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Introducing a Parliamentary Confirmation Process for New Supreme Court Justices: Its Pros and Cons, and Lessons Learned from the US Experience

Public Law, pp. 464-481, July 2010

American University, WCL Research Paper No. 2011-01

19 Pages Posted: 4 Feb 2011  

Mary L. Clark

American University - Washington College of Law

Date Written: July 3, 2010

Abstract

Motivated in large part by separation of powers concerns, modernisation interests, and judicial independence principles, the Constitutional Reform Act 2005 (CRA) abolished the Appellate Committee of the House of Lords and established the United Kingdom’s free-standing Supreme Court. Eleven of twelve Appellate Committee members became justices of the new Court when it opened for business in October 2009, and a twelfth justice was named in March 2010.1 This article addresses whether a pre-appointment parliamentary confirmation process, including the possibility of parliamentary confirmation or scrutiny hearings, should be used to fill subsequent vacancies on the UK Supreme Court, where the CRA did not provide for a parliamentary role. My particular interest in this article is for what, if anything, the US Supreme Court confirmation experience can offer in considering the desirability and shape of a parliamentary confirmation process for UK Supreme Court justices.

The article begins by highlighting the CRA’s provision concerning Supreme Court appointments. It then summarises the discussion that has already occurred among leading commentators and in both Houses of Parliament regarding the possibility of a parliamentary confirmation process for Supreme Court justices. Thereafter, the article notes the recent experimentation with pre-appointment parliamentary scrutiny hearings for non-judicial public appointments. With this background in mind, the article explores the pros and cons of introducing a pre-appointment parliamentary confirmation process for Supreme Court justices (again, whether or not including parliamentary hearings) and concludes with lessons from the US Supreme Court confirmation process to consider in contemplating a parliamentary confirmation role.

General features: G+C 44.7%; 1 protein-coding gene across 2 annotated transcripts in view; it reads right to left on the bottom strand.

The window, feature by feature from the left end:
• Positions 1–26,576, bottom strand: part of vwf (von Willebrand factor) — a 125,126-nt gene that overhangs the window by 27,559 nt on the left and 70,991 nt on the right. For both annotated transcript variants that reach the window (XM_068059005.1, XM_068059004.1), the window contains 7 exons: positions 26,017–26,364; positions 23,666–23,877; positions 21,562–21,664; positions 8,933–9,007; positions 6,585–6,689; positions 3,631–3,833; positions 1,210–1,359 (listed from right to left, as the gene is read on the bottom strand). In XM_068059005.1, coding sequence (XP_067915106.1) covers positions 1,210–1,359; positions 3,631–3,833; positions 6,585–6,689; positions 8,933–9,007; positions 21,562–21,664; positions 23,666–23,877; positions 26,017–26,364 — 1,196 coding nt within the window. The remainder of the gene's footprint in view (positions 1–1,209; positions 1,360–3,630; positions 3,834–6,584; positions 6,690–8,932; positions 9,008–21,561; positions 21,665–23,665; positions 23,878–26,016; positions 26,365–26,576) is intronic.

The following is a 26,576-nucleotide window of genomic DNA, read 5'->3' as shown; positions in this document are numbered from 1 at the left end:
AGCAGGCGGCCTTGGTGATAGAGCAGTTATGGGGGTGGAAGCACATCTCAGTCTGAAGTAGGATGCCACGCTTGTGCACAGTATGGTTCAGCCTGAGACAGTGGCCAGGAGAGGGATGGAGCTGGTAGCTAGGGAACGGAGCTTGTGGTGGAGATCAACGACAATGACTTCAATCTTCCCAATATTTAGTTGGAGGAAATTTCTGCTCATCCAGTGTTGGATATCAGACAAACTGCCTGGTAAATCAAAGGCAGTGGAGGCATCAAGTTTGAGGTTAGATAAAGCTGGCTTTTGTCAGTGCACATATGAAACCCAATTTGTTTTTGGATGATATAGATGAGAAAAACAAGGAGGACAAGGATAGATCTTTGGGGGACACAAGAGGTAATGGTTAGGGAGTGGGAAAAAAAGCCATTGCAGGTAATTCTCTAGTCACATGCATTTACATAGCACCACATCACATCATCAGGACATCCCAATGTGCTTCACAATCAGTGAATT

Keywords: UK Supreme Court, Constitution Reform Act of 2005, Judicial Confirmation

Suggested Citation

Clark, Mary L., Introducing a Parliamentary Confirmation Process for New Supreme Court Justices: Its Pros and Cons, and Lessons Learned from the US Experience (July 3, 2010). Public Law, pp. 464-481, July 2010; American University, WCL Research Paper No. 2011-01. Available at SSRN: https://ssrn.com/abstract=1754500

Mary L. Clark (Contact Author)

American University - Washington College of Law ( email )

4300 Nebraska Avenue, NW
Washington, DC 20016
United States
2022744367 (Phone)

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